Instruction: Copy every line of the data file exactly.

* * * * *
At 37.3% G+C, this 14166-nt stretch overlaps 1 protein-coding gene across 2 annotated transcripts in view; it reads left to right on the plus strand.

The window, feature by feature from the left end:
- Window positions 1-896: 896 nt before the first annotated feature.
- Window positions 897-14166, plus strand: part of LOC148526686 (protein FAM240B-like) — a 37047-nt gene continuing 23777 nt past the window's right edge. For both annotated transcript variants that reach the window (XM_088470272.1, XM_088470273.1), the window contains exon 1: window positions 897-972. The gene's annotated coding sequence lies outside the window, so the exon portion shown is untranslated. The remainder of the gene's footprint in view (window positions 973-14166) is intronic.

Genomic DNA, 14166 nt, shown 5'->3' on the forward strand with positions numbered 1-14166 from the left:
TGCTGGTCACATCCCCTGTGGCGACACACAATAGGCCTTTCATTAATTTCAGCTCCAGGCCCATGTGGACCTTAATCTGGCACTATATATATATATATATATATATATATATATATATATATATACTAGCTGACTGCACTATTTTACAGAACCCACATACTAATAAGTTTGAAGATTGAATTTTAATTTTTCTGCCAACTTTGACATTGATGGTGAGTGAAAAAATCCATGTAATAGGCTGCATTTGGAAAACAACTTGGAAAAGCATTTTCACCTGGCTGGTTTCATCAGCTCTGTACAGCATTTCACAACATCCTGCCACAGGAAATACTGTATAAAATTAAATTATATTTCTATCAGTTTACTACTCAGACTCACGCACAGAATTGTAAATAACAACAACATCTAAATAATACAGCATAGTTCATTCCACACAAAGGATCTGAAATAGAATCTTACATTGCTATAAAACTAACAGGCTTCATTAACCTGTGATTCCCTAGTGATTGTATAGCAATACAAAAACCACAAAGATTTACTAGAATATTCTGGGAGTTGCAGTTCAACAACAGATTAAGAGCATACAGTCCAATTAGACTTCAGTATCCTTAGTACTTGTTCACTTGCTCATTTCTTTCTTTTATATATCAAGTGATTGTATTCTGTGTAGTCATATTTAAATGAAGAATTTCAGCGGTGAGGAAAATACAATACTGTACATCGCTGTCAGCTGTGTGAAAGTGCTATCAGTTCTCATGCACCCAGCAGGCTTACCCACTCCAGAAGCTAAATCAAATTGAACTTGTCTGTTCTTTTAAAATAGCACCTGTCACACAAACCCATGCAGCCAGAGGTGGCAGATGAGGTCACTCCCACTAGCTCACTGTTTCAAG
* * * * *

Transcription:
At 37.3% G+C, this 14166-nt stretch overlaps 1 protein-coding gene across 2 annotated transcripts in view; it reads left to right on the plus strand.

The window, feature by feature from the left end:
- Window positions 1-896: 896 nt before the first annotated feature.
- Window positions 897-14166, plus strand: part of LOC148526686 (protein FAM240B-like) — a 37047-nt gene continuing 23777 nt past the window's right edge. For both annotated transcript variants that reach the window (XM_088470272.1, XM_088470273.1), the window contains exon 1: window positions 897-972. The gene's annotated coding sequence lies outside the window, so the exon portion shown is untranslated. The remainder of the gene's footprint in view (window positions 973-14166) is intronic.

Genomic DNA, 14166 nt, shown 5'->3' on the forward strand with positions numbered 1-14166 from the left:
TGCTGGTCACATCCCCTGTGGCGACACACAATAGGCCTTTCATTAATTTCAGCTCCAGGCCCATGTGGACCTTAATCTGGCACTATATATATATATATATATATATATATATATATATATATATACTAGCTGACTGCACTATTTTACAGAACCCACATACTAATAAGTTTGAAGATTGAATTTTAATTTTTCTGCCAACTTTGACATTGATGGTGAGTGAAAAAATCCATGTAATAGGCTGCATTTGGAAAACAACTTGGAAAAGCATTTTCACCTGGCTGGTTTCATCAGCTCTGTACAGCATTTCACAACATCCTGCCACAGGAAATACTGTATAAAATTAAATTATATTTCTATCAGTTTACTACTCAGACTCACGCACAGAATTGTAAATAACAACAACATCTAAATAATACAGCATAGTTCATTCCACACAAAGGATCTGAAATAGAATCTTACATTGCTATAAAACTAACAGGCTTCATTAACCTGTGATTCCCTAGTGATTGTATAGCAATACAAAAACCACAAAGATTTACTAGAATATTCTGGGAGTTGCAGTTCAACAACAGATTAAGAGCATACAGTCCAATTAGACTTCAGTATCCTTAGTACTTGTTCACTTGCTCATTTCTTTCTTTTATATATCAAGTGATTGTATTCTGTGTAGTCATATTTAAATGAAGAATTTCAGCGGTGAGGAAAATACAATACTGTACATCGCTGTCAGCTGTGTGAAAGTGCTATCAGTTCTCATGCACCCAGCAGGCTTACCCACTCCAGAAGCTAAATCAAATTGAACTTGTCTGTTCTTTTAAAATAGCACCTGTCACACAAACCCATGCAGCCAGAGGTGGCAGATGAGGTCACTCCCACTAGCTCACTGTTTCAAG